I was recently invited to speak at TechUP Women. TechUP Women is an initiative that sets out to retrain 100 women from under represented groups from the North of England and the Midlands with tech skills. Women who take part in the programme come from a huge variety of backgrounds, experiences and sectors to start, or pick up, careers in technology.
It was such a humbling experience to be included in the lineup to speak. The women in the room were astounding and were already achieving so much. The course itself is phenomenal, and unlike traditional training courses, focusses on developing the individual as much as learning tangible new skills.
As such, I was asked to speak about self care in the tech space.
How can we design and build a work life balance? How do we understand what we need to do as individuals to look after ourselves?
You can find my slides here and this is a quick snapshot of my thoughts on how to look after ourselves in a world where everything is expected from us all of the time.
I’m having an existential crisis
Existential crises are a common occurrence in my life. More so when I get asked to do public speaking. So, when it came to TechUP Women, I had a mini panic attack. I felt overwhelmed by the task at hand, because quite frankly, I didn’t feel like I had enough authority to do the talk.
Yes, I’m a big believer in looking after yourself so that you can deliver your best work. Yes, I work in technology and try to give myself a fair work/life balance.
But, do I really look after myself that well? Debatable.
However, I put on my big girl pants and said I’d do it. Because I do have a lot of things to say on the matter. I am passionate about building inclusive work environments and I think it’s important to show others what the tech sector looks and feels like.
I wanted to use this opportunity to shift the needle ever so slightly, so that more people could feel empowered to use their voice.
Why am I here?
Having an existential crisis made me think about why I’m here. Not just doing public speaking, but why am I here?
I took the time to reflect on all the things that have happened to me (and before me) to shape the life I lead now. I looked back on my parents journey to the UK, the decisions they’ve had to make along the way and everything that they’ve accomplished.
It grounded me in understanding that my journey didn’t start with the day I graduated from university, and it didn’t even start with the day I was born but it started with my parents (and their parents, and their parents’ parents — you get the point). Reflecting on the past and history that has made me (physically and mentally) gave me the confidence I needed to take the stage and humbled me enough to talk through my career journey too.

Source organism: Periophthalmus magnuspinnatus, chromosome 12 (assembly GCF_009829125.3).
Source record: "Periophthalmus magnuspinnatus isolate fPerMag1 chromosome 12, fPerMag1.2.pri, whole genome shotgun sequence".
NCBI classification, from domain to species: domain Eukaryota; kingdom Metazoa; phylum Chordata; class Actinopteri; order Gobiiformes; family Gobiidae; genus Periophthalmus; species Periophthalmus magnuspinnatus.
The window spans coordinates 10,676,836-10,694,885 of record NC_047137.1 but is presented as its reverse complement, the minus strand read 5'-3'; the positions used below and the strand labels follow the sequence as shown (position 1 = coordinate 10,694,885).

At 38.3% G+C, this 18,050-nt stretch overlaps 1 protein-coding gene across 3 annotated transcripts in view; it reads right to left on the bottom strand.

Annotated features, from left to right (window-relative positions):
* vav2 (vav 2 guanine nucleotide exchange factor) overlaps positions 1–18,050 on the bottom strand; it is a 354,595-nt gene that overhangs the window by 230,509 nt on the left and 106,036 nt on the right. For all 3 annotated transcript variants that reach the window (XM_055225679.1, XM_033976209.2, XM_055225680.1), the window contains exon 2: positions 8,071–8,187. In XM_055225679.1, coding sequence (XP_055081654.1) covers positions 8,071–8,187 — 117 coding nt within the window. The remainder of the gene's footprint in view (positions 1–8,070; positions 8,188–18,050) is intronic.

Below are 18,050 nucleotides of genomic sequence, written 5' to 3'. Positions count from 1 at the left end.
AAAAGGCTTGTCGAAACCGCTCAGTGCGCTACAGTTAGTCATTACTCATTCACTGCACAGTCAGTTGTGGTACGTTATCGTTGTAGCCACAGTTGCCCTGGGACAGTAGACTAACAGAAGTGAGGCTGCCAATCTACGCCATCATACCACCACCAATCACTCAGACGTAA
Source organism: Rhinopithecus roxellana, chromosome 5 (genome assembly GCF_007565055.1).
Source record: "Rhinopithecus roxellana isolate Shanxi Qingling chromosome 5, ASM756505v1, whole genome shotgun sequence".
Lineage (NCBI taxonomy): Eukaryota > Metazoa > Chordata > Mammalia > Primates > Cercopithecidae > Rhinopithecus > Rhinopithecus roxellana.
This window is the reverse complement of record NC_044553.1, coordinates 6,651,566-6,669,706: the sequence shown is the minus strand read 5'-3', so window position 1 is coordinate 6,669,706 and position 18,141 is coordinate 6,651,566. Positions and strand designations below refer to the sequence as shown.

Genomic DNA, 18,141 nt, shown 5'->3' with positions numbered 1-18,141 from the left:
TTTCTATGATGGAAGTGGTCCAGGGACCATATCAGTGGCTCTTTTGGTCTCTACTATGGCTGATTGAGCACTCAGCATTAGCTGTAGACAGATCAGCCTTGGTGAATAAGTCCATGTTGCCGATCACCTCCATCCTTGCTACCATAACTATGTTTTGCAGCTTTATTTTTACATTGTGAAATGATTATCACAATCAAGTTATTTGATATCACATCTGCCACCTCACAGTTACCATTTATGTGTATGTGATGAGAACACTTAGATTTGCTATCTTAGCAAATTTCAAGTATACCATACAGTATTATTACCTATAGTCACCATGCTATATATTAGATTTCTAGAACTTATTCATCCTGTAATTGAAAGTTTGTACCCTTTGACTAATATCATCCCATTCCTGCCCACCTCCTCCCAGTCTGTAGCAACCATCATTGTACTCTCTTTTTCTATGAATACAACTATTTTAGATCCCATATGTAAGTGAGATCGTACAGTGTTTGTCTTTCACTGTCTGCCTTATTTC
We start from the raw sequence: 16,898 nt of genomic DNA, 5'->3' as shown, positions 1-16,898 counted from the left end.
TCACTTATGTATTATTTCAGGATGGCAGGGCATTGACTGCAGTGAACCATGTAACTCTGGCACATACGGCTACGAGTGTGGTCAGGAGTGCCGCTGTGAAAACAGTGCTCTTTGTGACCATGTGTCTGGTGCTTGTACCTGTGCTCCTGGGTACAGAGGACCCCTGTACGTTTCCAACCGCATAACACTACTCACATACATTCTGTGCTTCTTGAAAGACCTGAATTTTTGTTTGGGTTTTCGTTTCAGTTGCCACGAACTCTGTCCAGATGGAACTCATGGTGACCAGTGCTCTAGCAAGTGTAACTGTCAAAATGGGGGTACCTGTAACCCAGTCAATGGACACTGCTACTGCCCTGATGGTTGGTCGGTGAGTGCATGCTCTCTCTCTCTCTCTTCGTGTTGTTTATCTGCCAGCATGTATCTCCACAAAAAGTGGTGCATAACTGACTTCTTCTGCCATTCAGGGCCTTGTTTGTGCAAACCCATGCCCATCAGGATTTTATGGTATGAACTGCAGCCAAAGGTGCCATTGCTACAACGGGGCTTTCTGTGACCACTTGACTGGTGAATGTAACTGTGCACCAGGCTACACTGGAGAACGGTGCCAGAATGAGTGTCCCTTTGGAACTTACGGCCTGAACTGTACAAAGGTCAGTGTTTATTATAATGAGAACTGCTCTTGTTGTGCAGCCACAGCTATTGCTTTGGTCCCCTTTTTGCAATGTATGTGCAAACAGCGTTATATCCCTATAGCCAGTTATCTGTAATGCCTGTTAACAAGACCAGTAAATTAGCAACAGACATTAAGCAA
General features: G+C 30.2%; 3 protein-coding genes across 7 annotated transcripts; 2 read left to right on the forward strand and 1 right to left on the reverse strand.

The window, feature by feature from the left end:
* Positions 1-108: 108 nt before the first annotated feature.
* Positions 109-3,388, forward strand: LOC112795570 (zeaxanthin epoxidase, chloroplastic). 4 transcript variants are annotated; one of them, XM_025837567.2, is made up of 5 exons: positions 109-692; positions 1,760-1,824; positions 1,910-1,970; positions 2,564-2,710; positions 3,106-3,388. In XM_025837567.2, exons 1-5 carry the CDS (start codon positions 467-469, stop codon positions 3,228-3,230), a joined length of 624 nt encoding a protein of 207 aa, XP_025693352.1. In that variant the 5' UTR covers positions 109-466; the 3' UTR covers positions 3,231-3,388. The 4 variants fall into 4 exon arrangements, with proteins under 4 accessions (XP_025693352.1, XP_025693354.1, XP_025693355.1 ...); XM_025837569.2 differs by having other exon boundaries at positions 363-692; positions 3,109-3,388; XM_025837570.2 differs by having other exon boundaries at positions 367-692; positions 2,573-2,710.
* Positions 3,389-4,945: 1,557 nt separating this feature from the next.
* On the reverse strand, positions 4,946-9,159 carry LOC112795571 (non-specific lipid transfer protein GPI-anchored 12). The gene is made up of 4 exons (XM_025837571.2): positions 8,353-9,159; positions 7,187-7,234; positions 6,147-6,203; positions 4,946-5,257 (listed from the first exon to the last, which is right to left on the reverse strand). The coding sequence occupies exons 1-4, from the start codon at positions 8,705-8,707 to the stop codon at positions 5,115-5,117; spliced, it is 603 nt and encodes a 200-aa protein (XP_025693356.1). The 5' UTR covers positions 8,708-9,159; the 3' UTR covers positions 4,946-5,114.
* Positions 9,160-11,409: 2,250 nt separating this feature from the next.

9 jobs since graduating
I graduated 6 years ago. In those 6 years, I’ve had 9 jobs.
I’m not kidding myself — that doesn’t always look great on my CV. But, changing jobs has always been my decision and no one else's. Moving jobs frequently goes against the grain of what we’re told at university or by career advisors. It is the polar opposite of the 1 year rule (stay in a job for at least a year, even if it’s killing you). And, switching jobs that often won’t work for everyone, but my philosophy is:
I’m going to be working for the next 60 years, why would I spend it doing something that doesn’t make me happy?
Switching jobs and roles takes courage.
I had to have the courage to gain some self insight to know when something isn’t working for me. I needed to have the confidence that I could aim higher and do better. I am driven by doing things that I love and I have consistently found opportunities for myself, to keep honing in and understanding what drives me and what I’m passionate about.
2 community groups
Speaking of passion, along the way I’ve run many community groups (DrinkaboutMCR, MCRSocEnt to name a few). But, I’ve co-founded SheSaysMCR and I am the founder of Northern Collective: Women in Public Spaces (NC).
Both SheSaysMCR and NC have special places in my heart. SheSaysMCR has been running for almost 6 years now and stands as one of the first networking groups in the city to have all female speakers. NC sets out as a support group and network for women who work in the public space or actively put themselves out in the public realm.
This is a huge part of who I am. Not only because I’m passionate about diversity and inclusion, but I am a big believer in giving back to the community that supports you. Whether we recognise it or not, there are people fighting for us, who have our backs and I want to make sure that I give other people the same opportunities that I’ve had.
At 21, in my first year out of university, I set up a consulting business with my best friend Mahnaz Yusaf (and co-founder of SheSaysMCR). Together, we’ve delivered work to a CCG in Manchester and to numerous events and startups — focussing predominantly in the healthcare industry.